HOMOGRAPHS

A list by John Higgins of English words which have two pronunciations but one spelling
with contributions from the indefatigable Clay Stabler and others

Contents

Alphabetical list of all homographs
A B C D E F G H I J K L M
N O P Q R S T U V W X Y Z

 

Tesco poster Pitt-Rivers museum
Notice in a supermarket. /pəʊlɪʃ/ or /pɒlɪʃ/? Camera feed at the Pitt-Rivers Museum, Oxford. /lɪv/ or /laɪv/?
Possibly the first person to publish a list of minimal pairs, homophones
and homographs, certainly the earliest I have been able to find.
He has about 140 items in his homograph list, including several that are no longer distinct such as champaign, chap, char and rarity.

 

Definitions

Homographs are those words which have one spelling but two pronunciations and two distinct meanings or usages. A classic case would be a word like wound, which as a noun or present tense verb means injury or injure and with a different pronunciation is the past tense of the verb wind, itself a homograph. The term is contrasted with homophones, words with two spellings and two meanings but only one pronunciation such as fair/fare, and with homonyms, words with one spelling, one pronunciation, but two unrelated meanings, such as bear or just or left. The fact that the meanings are unrelated is what distinguishes homonyms from polysemes, words with varied meanings or usages, such as course or table or paper, where all the meanings can be traced back to the same root. English has an enormous number of polysemes, but only a relatively small set of true homonyms.

Not everybody uses this set of definitions, though they would be accepted by the majority of trained linguistic scholars. In wider usage (reflected in many dictionaries) the term homograph includes what I have here called homonyms and polysemes, i.e. words of different meaning but the same spelling and pronunciation, such as right and fly. For those people the term for what I am calling homographs is heteronyms, a term not much used by professional linguists. (Heterophone would be a much more appropriate description since what is different is the sound, not the name.)

Homographs are a minor problem for anyone learning English as a foreign language, but a much greater problem for anyone trying to design a foolproof text-to-speech algorithm for a computer. If one pronunciation is far commoner than the other (as with the word second, for instance) the programmer will probably ignore the exceptional case. Where both pronunciations occur frequently, as with object or read, the programmer must try to find contextual markers on which to base a rule.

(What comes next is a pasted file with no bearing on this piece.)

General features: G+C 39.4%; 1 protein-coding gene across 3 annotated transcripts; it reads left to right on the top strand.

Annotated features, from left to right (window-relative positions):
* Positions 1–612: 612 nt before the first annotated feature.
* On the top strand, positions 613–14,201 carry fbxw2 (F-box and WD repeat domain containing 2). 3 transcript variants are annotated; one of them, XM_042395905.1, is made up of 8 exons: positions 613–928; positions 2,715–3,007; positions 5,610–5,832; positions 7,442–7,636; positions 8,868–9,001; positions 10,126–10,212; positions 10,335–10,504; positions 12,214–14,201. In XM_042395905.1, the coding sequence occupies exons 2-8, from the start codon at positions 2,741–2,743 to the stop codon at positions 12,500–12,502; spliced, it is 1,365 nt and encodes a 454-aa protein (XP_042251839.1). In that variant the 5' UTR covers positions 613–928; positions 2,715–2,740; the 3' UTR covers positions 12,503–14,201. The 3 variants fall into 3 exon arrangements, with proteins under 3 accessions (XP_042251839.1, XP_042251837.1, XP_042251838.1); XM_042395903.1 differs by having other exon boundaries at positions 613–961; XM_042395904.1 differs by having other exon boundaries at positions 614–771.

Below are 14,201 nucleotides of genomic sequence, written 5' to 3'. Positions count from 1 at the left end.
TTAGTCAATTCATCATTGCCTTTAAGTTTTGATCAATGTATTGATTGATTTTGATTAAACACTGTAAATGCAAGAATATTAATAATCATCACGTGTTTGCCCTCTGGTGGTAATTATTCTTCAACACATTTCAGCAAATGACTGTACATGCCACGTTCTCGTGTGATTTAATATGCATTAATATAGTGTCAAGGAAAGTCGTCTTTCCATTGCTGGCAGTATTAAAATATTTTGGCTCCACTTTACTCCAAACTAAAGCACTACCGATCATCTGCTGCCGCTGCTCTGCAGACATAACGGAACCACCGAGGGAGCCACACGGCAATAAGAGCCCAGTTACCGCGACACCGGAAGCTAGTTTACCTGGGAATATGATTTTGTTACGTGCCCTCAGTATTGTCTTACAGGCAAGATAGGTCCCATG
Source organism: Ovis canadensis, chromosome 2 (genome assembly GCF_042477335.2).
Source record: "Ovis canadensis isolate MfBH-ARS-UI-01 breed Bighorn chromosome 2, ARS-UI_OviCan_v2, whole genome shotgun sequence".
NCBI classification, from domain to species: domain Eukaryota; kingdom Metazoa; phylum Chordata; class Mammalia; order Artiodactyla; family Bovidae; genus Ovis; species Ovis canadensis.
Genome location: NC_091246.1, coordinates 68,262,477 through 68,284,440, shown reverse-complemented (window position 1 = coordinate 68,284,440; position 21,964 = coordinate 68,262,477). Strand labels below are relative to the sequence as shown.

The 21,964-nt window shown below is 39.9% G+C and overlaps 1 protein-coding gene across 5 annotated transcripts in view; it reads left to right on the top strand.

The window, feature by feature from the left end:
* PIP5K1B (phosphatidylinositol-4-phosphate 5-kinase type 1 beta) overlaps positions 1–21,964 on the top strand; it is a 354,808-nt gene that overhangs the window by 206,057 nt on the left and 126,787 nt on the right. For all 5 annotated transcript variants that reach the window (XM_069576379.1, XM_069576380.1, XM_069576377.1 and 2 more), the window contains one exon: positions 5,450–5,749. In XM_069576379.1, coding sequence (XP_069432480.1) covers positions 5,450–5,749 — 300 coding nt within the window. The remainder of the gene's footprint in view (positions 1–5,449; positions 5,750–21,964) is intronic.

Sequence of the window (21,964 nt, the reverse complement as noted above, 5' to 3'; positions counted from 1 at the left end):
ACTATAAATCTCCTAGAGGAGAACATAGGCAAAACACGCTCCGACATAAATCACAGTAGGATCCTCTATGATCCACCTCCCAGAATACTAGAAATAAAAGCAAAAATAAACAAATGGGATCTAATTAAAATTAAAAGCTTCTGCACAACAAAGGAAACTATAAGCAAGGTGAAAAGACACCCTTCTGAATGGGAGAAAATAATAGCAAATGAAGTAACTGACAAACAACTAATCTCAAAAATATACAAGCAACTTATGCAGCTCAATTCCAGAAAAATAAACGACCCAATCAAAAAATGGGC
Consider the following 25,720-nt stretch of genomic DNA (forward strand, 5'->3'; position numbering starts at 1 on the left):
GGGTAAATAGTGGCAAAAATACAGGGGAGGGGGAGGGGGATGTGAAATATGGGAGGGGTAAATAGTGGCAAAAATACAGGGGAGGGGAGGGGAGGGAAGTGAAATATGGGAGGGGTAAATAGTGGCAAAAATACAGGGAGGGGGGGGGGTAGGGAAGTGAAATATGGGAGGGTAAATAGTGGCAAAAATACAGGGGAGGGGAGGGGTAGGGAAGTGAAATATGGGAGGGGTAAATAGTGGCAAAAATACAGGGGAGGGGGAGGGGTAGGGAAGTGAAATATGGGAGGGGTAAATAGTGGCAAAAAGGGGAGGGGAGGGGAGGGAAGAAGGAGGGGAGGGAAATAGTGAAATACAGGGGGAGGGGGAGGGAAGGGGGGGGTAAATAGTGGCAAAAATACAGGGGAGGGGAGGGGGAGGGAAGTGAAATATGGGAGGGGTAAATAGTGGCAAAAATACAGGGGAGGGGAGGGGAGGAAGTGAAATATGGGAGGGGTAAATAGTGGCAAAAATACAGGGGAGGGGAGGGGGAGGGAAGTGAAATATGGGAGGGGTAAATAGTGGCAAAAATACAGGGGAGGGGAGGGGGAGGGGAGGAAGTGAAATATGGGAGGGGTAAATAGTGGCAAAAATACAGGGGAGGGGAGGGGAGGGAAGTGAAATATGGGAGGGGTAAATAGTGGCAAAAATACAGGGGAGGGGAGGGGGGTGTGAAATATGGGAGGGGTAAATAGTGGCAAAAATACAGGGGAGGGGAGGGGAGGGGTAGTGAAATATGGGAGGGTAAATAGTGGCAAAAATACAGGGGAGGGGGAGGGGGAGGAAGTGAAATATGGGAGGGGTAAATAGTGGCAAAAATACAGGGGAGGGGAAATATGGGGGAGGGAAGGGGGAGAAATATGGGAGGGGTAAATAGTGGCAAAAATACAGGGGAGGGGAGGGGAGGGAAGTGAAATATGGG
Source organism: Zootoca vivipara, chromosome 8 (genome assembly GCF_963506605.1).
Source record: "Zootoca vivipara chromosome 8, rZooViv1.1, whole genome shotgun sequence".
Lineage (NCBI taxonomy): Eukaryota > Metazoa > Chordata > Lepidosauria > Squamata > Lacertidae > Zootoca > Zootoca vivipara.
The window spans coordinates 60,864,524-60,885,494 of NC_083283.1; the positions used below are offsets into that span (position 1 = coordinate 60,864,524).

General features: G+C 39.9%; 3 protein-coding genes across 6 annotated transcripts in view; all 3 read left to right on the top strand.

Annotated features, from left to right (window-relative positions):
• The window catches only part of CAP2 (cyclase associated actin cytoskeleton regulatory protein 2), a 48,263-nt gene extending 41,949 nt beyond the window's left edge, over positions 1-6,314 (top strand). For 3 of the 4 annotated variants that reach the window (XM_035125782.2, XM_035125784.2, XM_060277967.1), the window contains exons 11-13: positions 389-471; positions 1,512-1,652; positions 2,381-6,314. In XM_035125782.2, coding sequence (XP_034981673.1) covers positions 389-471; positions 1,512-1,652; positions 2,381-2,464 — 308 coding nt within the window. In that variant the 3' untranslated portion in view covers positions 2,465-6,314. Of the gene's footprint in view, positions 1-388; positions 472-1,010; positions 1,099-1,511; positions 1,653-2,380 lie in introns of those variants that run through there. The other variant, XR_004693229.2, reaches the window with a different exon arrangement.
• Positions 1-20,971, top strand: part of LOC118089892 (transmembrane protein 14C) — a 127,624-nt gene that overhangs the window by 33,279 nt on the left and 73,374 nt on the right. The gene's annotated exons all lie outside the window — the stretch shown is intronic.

The source of this list was the Roger Mitton machine-readable version of the 1974 Oxford Advanced Learners Dictionary, incorporating Mitton's 1991 additions. The dictionary contained 537 words which had more than one pronunciation listed. Some of these were simply words with varying pronunciations and no shift of meaning, such as breeches, dowsing, garage and piano or varying stress patterns such as bow-wow, bye-bye, and fricassee, and these were discarded. There were also four strong-form/weak-form pairs, a, an, to and 'cos (it is not clear why these were the only such pairs to emerge), three cases of abbreviations matching ordinary words, am (before noon), in (inch), and no (number), and one case of a loan word overlapping with an established English word, real (probably referring to the old Spanish coin rather than the football team).

The remaining 488 words plus about 140 more which were either not in the dictionary or not given two pronunciations in the dictionary have been classified into relevant groupings and are listed below. The spellings and phonetic transcriptions are mainly as they appear in the dictionary, though I have used Gimsonian IPA symbols rather than the Alvey transcription that Mitton had to use so that he could store his dictionary as a text file. There is also a complete alphabetical checklist of homographs which you can consult if looking for a particular word.

Double stress

A number of double-stress words showed up. These are words whose pronunciation varies with their position in the phrase, front-stressed before a noun and end-stressed when final in the phrase, though without substantial change of meaning. (Compare "an overnight bag" with "Are you staying overnight?")

inland 'ɪnlənd ,ɪn'lænd
outside 'aʊtsaɪd ,aʊt'saɪd
overall 'əʊvərɔl ,əʊvə'rɔl
overhead 'əʊvəhed ,əʊvə'hed
overnight 'əʊvənaɪt ,əʊvə'naɪt
overweight 'əʊvəweɪt ,əʊvə'weɪt

There are a number of other English words which behave in the same way, such as afternoon, bamboo, downhill, downstairs, inside, overseas, princess, routine, sardine, underground, upstairs, together with many compound adjectives (easy-going, home-made), all nationality adjectives ending in -ese, numbers from 13 to 99 (apart from multiples of 10), and many place names such as Bombay, Hong Kong, New York, and Torquay. In these other cases the dictionary did not record both stress patterns. Probably only the word overall (with its secondary meaning of an item of clothing) should be counted as a homograph, since in the other cases the change of pronunciation signals only a syntactic feature rather than a shift of meaning.